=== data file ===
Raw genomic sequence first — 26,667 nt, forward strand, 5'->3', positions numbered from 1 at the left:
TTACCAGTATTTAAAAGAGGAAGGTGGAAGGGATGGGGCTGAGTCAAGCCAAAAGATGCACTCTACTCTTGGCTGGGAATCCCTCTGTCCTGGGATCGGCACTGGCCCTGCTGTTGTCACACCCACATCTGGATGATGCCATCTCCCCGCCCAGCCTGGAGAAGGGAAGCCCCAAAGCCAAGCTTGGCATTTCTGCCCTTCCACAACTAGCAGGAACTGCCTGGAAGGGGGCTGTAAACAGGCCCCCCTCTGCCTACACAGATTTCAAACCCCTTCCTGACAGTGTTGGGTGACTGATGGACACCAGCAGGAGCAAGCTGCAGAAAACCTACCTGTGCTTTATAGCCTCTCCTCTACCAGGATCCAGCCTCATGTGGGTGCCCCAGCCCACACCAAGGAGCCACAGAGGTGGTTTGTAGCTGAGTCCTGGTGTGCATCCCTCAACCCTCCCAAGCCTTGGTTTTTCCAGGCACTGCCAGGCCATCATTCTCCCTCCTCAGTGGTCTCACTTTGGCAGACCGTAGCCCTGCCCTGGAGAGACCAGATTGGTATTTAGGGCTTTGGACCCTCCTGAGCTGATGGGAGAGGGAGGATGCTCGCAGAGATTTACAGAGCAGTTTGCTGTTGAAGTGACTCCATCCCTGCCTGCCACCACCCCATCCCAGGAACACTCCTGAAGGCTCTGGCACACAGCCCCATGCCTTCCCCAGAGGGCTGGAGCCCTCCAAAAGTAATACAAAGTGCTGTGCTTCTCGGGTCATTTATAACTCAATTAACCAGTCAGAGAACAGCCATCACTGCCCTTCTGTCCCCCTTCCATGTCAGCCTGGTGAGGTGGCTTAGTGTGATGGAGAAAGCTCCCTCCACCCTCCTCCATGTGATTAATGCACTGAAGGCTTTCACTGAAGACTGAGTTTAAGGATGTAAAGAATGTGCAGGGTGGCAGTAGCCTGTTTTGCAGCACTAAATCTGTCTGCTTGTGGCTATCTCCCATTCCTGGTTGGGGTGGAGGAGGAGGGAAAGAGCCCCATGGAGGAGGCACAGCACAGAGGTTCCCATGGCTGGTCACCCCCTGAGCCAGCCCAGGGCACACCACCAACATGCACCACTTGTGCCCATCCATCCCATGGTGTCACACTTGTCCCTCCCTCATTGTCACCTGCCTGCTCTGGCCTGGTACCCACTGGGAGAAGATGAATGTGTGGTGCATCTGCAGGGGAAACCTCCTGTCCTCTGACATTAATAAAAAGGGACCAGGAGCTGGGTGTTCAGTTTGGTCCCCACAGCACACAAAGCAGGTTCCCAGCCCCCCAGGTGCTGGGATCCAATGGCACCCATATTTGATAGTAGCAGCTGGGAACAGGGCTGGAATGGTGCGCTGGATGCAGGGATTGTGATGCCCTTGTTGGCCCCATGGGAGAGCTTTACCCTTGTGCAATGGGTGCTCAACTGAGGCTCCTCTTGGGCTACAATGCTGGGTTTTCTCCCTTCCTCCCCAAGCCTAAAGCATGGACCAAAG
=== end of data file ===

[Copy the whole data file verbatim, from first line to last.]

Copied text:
Raw genomic sequence first — 26,667 nt, forward strand, 5'->3', positions numbered from 1 at the left:
TTACCAGTATTTAAAAGAGGAAGGTGGAAGGGATGGGGCTGAGTCAAGCCAAAAGATGCACTCTACTCTTGGCTGGGAATCCCTCTGTCCTGGGATCGGCACTGGCCCTGCTGTTGTCACACCCACATCTGGATGATGCCATCTCCCCGCCCAGCCTGGAGAAGGGAAGCCCCAAAGCCAAGCTTGGCATTTCTGCCCTTCCACAACTAGCAGGAACTGCCTGGAAGGGGGCTGTAAACAGGCCCCCCTCTGCCTACACAGATTTCAAACCCCTTCCTGACAGTGTTGGGTGACTGATGGACACCAGCAGGAGCAAGCTGCAGAAAACCTACCTGTGCTTTATAGCCTCTCCTCTACCAGGATCCAGCCTCATGTGGGTGCCCCAGCCCACACCAAGGAGCCACAGAGGTGGTTTGTAGCTGAGTCCTGGTGTGCATCCCTCAACCCTCCCAAGCCTTGGTTTTTCCAGGCACTGCCAGGCCATCATTCTCCCTCCTCAGTGGTCTCACTTTGGCAGACCGTAGCCCTGCCCTGGAGAGACCAGATTGGTATTTAGGGCTTTGGACCCTCCTGAGCTGATGGGAGAGGGAGGATGCTCGCAGAGATTTACAGAGCAGTTTGCTGTTGAAGTGACTCCATCCCTGCCTGCCACCACCCCATCCCAGGAACACTCCTGAAGGCTCTGGCACACAGCCCCATGCCTTCCCCAGAGGGCTGGAGCCCTCCAAAAGTAATACAAAGTGCTGTGCTTCTCGGGTCATTTATAACTCAATTAACCAGTCAGAGAACAGCCATCACTGCCCTTCTGTCCCCCTTCCATGTCAGCCTGGTGAGGTGGCTTAGTGTGATGGAGAAAGCTCCCTCCACCCTCCTCCATGTGATTAATGCACTGAAGGCTTTCACTGAAGACTGAGTTTAAGGATGTAAAGAATGTGCAGGGTGGCAGTAGCCTGTTTTGCAGCACTAAATCTGTCTGCTTGTGGCTATCTCCCATTCCTGGTTGGGGTGGAGGAGGAGGGAAAGAGCCCCATGGAGGAGGCACAGCACAGAGGTTCCCATGGCTGGTCACCCCCTGAGCCAGCCCAGGGCACACCACCAACATGCACCACTTGTGCCCATCCATCCCATGGTGTCACACTTGTCCCTCCCTCATTGTCACCTGCCTGCTCTGGCCTGGTACCCACTGGGAGAAGATGAATGTGTGGTGCATCTGCAGGGGAAACCTCCTGTCCTCTGACATTAATAAAAAGGGACCAGGAGCTGGGTGTTCAGTTTGGTCCCCACAGCACACAAAGCAGGTTCCCAGCCCCCCAGGTGCTGGGATCCAATGGCACCCATATTTGATAGTAGCAGCTGGGAACAGGGCTGGAATGGTGCGCTGGATGCAGGGATTGTGATGCCCTTGTTGGCCCCATGGGAGAGCTTTACCCTTGTGCAATGGGTGCTCAACTGAGGCTCCTCTTGGGCTACAATGCTGGGTTTTCTCCCTTCCTCCCCAAGCCTAAAGCATGGACCAAAG